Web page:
Dungeon Master's Guide II isn't just for DMs. Even those not behind the screen can gain plenty of valuable information from it to improve their play experience! Below are ten specific reasons why players may find Dungeon Master's Guide II appealing.
10. Teamwork: Remember all those times when the party was trying to sneak past an inattentive guard, or tiptoe past the sleeping dragon? Inevitably, the DM asked everyone to make a Move Silently check, and rarely was the party cleric's result a double-digit number. But what if the PCs could train together and learn to help each other move more silently, evade each other's spells, or free one another from magical compulsions? Dungeon Master's Guide II provides easy-to-implement rules for teamwork that let PCs achieve results together that not all of them could manage on their own.
9. Apprentice and Mentor: Many fantasy tales begin with the wizard's apprentice, or the fighter who once worked for the town blacksmith. Dungeon Master's Guide II gives a rules framework to an apprentice-mentor relationship, defining both roles for PC use. Your character can now begin his career with a mentor and learn a few extra skills along the way. Then, when he's achieved sufficient power, he can train apprentices of his own.
8. Be Your Own Boss: Entrepreneurial PCs often enjoy the added responsibility of owning an inn, running a supply store, or managing some other business. With the new rules in Dungeon Master's Guide II, such dreams need no longer be fulfilled in a hazy, background sort of way. Your character can actually run a business between adventures and hire others to do the work for her while she's away.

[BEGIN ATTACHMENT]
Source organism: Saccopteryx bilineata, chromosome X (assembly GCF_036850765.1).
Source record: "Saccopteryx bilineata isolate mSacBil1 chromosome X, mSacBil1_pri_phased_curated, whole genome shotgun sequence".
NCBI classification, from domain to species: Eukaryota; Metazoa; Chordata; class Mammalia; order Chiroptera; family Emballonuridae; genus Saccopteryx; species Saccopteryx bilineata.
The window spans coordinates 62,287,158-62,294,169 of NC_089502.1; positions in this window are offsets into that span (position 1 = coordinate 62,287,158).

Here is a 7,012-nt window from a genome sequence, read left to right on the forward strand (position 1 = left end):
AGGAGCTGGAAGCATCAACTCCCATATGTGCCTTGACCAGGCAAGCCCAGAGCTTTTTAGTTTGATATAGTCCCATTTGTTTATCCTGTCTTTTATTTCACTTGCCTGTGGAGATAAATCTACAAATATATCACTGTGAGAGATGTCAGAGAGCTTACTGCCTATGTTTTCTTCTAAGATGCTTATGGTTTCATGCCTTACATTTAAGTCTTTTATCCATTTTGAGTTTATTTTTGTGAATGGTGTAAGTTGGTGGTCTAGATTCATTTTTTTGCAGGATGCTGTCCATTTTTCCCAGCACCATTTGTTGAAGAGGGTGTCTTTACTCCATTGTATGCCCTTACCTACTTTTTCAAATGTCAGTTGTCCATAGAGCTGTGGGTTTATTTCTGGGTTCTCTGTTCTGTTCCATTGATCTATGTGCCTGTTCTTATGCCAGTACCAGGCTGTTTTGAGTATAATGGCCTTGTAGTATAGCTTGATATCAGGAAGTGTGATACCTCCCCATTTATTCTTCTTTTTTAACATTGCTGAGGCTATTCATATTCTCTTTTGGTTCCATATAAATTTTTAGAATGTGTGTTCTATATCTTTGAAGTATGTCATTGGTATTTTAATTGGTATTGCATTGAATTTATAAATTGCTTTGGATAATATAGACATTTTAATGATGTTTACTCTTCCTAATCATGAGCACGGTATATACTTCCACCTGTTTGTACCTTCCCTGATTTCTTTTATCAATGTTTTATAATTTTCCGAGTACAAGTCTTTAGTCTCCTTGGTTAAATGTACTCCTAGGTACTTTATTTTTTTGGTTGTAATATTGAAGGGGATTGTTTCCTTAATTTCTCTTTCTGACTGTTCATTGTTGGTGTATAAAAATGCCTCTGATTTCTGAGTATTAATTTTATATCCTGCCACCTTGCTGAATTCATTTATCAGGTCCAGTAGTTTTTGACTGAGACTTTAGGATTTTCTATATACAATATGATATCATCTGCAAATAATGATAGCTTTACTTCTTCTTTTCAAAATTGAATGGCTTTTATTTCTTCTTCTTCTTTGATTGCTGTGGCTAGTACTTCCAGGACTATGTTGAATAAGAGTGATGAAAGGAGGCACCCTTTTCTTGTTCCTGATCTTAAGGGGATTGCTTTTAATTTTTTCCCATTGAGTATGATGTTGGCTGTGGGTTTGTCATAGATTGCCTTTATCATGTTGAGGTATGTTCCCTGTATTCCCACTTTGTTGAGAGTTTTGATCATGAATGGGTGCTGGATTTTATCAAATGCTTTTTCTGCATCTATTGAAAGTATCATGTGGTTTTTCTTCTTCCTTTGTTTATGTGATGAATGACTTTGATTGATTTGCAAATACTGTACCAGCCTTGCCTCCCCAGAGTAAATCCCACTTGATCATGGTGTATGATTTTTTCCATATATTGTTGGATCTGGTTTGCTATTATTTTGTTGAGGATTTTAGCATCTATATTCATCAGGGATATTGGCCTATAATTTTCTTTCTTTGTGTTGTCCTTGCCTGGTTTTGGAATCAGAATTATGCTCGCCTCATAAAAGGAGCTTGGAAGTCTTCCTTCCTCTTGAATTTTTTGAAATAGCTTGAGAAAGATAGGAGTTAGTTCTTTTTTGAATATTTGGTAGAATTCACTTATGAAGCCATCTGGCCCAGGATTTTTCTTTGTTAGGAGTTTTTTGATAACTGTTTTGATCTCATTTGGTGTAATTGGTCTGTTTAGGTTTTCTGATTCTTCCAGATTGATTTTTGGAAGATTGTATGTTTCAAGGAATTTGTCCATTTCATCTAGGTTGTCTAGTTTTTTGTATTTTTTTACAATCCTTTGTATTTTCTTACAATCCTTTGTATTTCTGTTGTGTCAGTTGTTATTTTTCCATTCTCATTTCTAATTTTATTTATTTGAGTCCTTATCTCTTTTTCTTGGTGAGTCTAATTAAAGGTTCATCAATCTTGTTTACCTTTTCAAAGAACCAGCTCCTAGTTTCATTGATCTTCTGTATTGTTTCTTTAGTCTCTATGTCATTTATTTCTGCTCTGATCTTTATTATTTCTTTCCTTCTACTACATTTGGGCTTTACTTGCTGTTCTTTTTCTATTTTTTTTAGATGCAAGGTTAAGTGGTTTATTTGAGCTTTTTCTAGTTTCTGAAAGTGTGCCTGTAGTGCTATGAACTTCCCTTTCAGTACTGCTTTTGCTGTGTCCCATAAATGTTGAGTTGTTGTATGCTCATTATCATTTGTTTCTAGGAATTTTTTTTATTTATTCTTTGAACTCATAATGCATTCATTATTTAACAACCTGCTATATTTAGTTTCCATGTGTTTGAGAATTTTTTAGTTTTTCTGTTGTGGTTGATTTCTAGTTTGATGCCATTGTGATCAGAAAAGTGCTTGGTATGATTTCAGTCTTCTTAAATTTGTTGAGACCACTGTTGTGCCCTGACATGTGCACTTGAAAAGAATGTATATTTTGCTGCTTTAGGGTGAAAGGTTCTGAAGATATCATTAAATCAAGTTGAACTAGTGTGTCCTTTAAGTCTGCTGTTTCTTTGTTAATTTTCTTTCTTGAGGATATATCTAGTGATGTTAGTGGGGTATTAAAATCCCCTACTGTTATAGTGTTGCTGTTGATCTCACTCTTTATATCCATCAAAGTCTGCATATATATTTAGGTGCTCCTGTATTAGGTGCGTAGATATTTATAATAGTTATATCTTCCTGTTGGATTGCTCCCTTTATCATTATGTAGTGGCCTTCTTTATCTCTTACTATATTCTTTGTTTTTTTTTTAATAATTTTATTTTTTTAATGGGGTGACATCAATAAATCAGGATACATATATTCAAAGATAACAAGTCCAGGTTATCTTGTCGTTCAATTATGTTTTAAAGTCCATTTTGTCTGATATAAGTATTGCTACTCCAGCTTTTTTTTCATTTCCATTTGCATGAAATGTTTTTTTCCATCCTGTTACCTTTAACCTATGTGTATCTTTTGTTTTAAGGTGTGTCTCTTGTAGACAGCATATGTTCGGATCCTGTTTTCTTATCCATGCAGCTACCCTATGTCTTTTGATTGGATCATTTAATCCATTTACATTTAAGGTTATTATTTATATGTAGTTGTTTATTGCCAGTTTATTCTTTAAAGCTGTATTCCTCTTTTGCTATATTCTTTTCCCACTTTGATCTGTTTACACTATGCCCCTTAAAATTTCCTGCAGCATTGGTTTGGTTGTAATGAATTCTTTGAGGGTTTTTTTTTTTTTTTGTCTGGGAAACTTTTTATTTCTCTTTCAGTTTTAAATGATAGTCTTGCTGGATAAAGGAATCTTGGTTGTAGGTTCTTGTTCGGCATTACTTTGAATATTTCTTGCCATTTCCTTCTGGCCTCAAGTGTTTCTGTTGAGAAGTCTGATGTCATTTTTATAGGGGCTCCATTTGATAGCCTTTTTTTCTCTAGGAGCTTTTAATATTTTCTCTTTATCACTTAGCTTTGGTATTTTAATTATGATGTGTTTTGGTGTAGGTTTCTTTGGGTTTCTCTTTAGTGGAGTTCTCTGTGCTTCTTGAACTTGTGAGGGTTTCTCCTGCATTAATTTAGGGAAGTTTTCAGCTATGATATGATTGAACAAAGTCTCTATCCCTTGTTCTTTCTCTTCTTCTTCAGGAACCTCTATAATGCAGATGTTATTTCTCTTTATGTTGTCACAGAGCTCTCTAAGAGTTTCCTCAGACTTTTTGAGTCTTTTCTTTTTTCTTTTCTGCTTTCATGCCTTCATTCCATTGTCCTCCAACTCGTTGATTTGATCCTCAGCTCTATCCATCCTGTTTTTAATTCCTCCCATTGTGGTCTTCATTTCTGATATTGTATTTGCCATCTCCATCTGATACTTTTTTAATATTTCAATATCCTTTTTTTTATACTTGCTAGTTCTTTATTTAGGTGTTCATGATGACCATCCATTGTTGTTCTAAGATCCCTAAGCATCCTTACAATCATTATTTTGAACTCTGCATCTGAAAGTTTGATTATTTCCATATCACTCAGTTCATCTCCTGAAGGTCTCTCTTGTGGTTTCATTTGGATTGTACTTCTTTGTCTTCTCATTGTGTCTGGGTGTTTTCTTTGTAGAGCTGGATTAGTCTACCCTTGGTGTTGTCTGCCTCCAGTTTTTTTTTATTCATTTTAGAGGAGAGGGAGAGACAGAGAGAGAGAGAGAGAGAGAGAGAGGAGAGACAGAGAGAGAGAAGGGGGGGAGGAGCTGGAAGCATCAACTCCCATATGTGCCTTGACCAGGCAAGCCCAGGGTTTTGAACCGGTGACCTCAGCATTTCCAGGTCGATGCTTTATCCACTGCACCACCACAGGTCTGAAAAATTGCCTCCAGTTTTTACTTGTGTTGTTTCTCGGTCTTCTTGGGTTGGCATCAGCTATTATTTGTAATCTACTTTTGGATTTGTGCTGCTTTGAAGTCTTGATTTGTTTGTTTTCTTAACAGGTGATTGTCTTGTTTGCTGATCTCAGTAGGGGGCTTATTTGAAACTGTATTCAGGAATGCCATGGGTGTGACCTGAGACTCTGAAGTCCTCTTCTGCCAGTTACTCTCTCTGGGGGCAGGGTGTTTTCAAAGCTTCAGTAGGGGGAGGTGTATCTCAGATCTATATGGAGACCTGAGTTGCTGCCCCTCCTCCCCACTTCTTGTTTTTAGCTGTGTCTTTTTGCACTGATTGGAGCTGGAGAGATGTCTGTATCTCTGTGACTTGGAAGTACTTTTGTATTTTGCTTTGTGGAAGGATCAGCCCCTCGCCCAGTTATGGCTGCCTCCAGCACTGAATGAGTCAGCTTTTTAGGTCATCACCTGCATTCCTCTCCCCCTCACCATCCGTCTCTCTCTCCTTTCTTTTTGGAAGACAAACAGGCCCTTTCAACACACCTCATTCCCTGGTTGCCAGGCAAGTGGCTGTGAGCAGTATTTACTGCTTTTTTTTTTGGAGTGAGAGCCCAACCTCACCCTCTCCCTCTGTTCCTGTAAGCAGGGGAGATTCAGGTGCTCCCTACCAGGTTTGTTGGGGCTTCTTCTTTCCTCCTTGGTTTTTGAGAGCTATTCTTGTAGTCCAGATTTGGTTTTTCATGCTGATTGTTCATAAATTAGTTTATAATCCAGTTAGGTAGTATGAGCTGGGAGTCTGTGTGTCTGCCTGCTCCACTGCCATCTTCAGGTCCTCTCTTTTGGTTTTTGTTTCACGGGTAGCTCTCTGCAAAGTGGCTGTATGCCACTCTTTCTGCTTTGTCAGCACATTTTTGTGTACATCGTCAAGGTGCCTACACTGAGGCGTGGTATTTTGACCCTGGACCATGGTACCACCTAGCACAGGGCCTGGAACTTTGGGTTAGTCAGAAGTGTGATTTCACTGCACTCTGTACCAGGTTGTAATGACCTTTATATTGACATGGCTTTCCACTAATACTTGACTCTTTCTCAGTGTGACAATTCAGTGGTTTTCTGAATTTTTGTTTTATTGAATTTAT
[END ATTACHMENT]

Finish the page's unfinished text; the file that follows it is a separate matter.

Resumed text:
7. Join the Club: Sometimes it's not just what you know, but who you know. A wizard's academy or a thieves' guild can provide significant benefits for PCs, and Dungeon Master's Guide II spells out what your character can expect to gain for maintaining good standing in his guild. To help get the ball rolling, a few sample organizations -- including the Red Knives thieves' gang and the noble Shining Crusade -- are fully detailed.
6. Adopt a Mascot: Let's face it -- some parties need guardian angels. One option that fits the bill nicely is a companion spirit that can be summoned by a group of PCs working together. With the aid of their companion spirit, the PCs can communicate telepathically with one another, gain defensive bonuses, or even ward off death effects.
5. Filet Minions: Specialists, contacts, and other adventurers are waiting to carry your party's recent haul, fight for your character, or fence her wares. Contacts can help train an animal, appraise an item, or heal members of the party, and they do it all for free -- though your character may not want to ask for these favors every day. Dungeon Master's Guide II provides rules for acquiring ordinary contacts as well as the services of specialists.
4. Know the Rules: Understanding the rules underlying the game can make you a better player. Has your party been attacked by a mob? Do the PCs have to escape a burning building? Is a comet falling from the sky? No matter what the challenge at hand, you'll know what your options are and be able to keep the game both active and interactive.
3. Campaign Workings: The campaign in which you play isn't just the DM's world. All the players do their part to add to its history and ambiance as well. Chapter 3 of Dungeon Master's Guide II helps you to understand the makeup of a campaign world, so that you can ask the right questions and play a strong role in its evolution.
2. Magic Items: If you're like lots of other players, you bought the Dungeon Master's Guide so that you could drool over all its cool magic items. In like manner, this book provides plenty of additional magic that your character might wield. What does a githcraft or hellforged longsword look like, anyway? Find out in Dungeon Master's Guide II!
1. Take a Ride on the Other Side of the Screen: Much of the material in Dungeon Master's Guide II addresses the challenges a DM faces while running a game or campaign. But the chapter on running a game isn't necessarily just for DMs -- you may recognize some of your own tendencies in its pages. By recognizing trends that might be suboptimal, you can improve the play experience for yourself and the rest of the group as well. And who knows? Perhaps you'll decide to try your own hand at DMing.